Suzi, a much-loved elephant at the Santa Barbara Zoo, was recently euthanized at only 47 years old, due to degenerative joint disease. She left behind many human friends. As important, she left behind her life-long elephant companion, Little Mac, with whom she spent nearly five decades.
Suzi’s death provides a unique opportunity for the Santa Barbara Zoo to give Little Mac’s fate fresh thought. Should she stay in Santa Barbara? Should she move to another zoo and continue being on display? Or should she be allowed to retire to a sanctuary after nearly 50 years of close confinement?
The first option is for Little Mac to stay in Santa Barbara. The zoo would face big changes and even bigger investments it cannot postpone or avoid. Little Mac now lives alone. From cradle to grave, female elephants have a tight network of close connections among multiple generations. Females never leave their families; their families never leave them. A female elephant alone in a zoo is wholly unnatural and in distress.
Little Mac’s small and unchanging quarter-of-an-acre enclosure is also a problem for this highly intelligent and far-ranging animal. Without access to a variety of natural substrates and space allowing vigorous exercise, Little Mac runs the risk of developing the same painful degenerative joint disease that caused Suzi’s death — if she doesn’t already suffer from it.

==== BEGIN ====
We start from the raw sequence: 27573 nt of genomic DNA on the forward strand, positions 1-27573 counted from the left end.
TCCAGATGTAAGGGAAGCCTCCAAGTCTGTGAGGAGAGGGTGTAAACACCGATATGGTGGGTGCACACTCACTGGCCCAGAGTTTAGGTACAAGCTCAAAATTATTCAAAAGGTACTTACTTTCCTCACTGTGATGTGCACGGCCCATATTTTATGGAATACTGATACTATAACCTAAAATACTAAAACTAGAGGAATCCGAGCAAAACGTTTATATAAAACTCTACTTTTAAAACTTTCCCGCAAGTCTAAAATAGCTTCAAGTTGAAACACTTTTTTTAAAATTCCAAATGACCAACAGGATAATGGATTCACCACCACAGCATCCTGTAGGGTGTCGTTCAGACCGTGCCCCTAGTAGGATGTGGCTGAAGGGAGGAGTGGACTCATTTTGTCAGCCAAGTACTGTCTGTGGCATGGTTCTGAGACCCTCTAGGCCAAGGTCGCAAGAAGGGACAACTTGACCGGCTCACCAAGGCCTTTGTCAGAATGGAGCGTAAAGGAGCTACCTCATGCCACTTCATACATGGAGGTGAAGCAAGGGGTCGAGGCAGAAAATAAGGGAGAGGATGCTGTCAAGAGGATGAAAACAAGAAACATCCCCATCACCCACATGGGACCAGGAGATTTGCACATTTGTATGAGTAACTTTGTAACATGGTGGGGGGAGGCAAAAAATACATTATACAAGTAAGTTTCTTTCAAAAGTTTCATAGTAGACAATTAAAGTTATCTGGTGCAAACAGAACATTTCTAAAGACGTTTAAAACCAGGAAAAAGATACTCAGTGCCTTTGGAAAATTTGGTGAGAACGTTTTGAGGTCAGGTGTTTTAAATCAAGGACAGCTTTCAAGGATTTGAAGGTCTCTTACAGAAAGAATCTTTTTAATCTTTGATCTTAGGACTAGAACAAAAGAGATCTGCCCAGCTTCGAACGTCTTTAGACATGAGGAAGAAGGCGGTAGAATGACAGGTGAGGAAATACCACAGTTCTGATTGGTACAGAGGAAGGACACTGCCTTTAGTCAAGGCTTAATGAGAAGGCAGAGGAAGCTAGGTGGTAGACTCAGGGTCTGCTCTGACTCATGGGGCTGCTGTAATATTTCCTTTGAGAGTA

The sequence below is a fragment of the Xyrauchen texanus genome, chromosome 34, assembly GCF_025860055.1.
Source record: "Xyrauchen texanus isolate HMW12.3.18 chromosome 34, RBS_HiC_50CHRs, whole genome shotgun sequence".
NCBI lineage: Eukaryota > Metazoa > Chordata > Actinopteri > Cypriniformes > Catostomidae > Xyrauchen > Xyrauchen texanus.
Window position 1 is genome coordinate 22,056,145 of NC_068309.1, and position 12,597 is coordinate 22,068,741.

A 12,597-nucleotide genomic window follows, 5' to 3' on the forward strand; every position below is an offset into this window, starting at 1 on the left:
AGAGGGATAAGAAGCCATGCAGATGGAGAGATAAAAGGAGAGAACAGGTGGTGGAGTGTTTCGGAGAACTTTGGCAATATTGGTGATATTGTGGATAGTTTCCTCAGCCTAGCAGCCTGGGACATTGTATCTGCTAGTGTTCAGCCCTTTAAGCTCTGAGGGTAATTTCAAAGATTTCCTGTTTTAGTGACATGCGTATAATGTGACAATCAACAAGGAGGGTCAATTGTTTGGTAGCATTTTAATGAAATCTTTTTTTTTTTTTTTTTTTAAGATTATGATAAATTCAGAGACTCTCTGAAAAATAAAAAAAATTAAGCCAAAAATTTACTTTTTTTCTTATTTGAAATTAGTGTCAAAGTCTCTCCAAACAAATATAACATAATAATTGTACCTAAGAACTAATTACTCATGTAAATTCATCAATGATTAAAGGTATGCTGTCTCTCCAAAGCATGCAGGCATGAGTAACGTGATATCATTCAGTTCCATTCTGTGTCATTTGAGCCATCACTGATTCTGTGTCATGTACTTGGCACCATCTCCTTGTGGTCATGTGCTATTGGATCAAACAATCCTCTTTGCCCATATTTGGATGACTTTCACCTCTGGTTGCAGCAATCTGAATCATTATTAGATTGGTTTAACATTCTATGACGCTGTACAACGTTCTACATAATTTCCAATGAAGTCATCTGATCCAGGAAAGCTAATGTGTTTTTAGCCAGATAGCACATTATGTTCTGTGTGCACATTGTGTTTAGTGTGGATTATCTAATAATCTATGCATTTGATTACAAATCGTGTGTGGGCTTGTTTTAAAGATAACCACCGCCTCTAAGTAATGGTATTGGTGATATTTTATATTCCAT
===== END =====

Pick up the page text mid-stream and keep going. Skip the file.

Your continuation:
The reality is that neither additional elephants nor an expensive large and stimulating space is within easy reach of the Santa Barbara Zoo.
The second option is to move Little Mac to another zoo accredited by the Association of Zoos and Aquariums (AZA). This option is problematic in that there are no AZA zoos housing Asian elephants that offer adequate space necessary to avoid causing or worsening painful degenerative joint and foot disease — the leading cause of death in elephants in zoos.
The Los Angeles Zoo, which has the largest Asian elephant exhibit in the U.S., already holds four elephants on about three acres, which is divided into four pens. The San Diego Zoo already holds four Asian elephants on about two acres.
The third option is allowing Little Mac to end her nearly 50 years on display and spend the remaining years of her life at The Elephant Sanctuary in Tennessee (TES). It is a unique AZA-certified facility that specializes in caring for aging elephants retired from zoos and circuses. She would enjoy her golden years with other Asian elephants on 2,200 acres.
At TES, elephants have autonomy to choose what they want to do. They can spend their time foraging and moving throughout the sanctuary’s woods and meadows; they can ford streams, swim in a 25-acre lake, climb rolling hills and slopes, and relax in mud and dust wallows. They can nap in knee-high grass in the company of wild turkeys and deer.
Little Mac’s future lies in the hands of the Santa Barbara community. She has done everything asked of her. Hasn’t she earned spending the rest of her life in an environment that is as close to the wild as possible?
If you believe that Little Mac deserves a peaceable and dignified retirement, we urge you to contact Rich Block, the director of the Santa Barbara Zoo, and politely express your support for Little Mac’s move to The Elephant Sanctuary.
The author is co-founder of Friends of Woodland Park Zoo Elephants.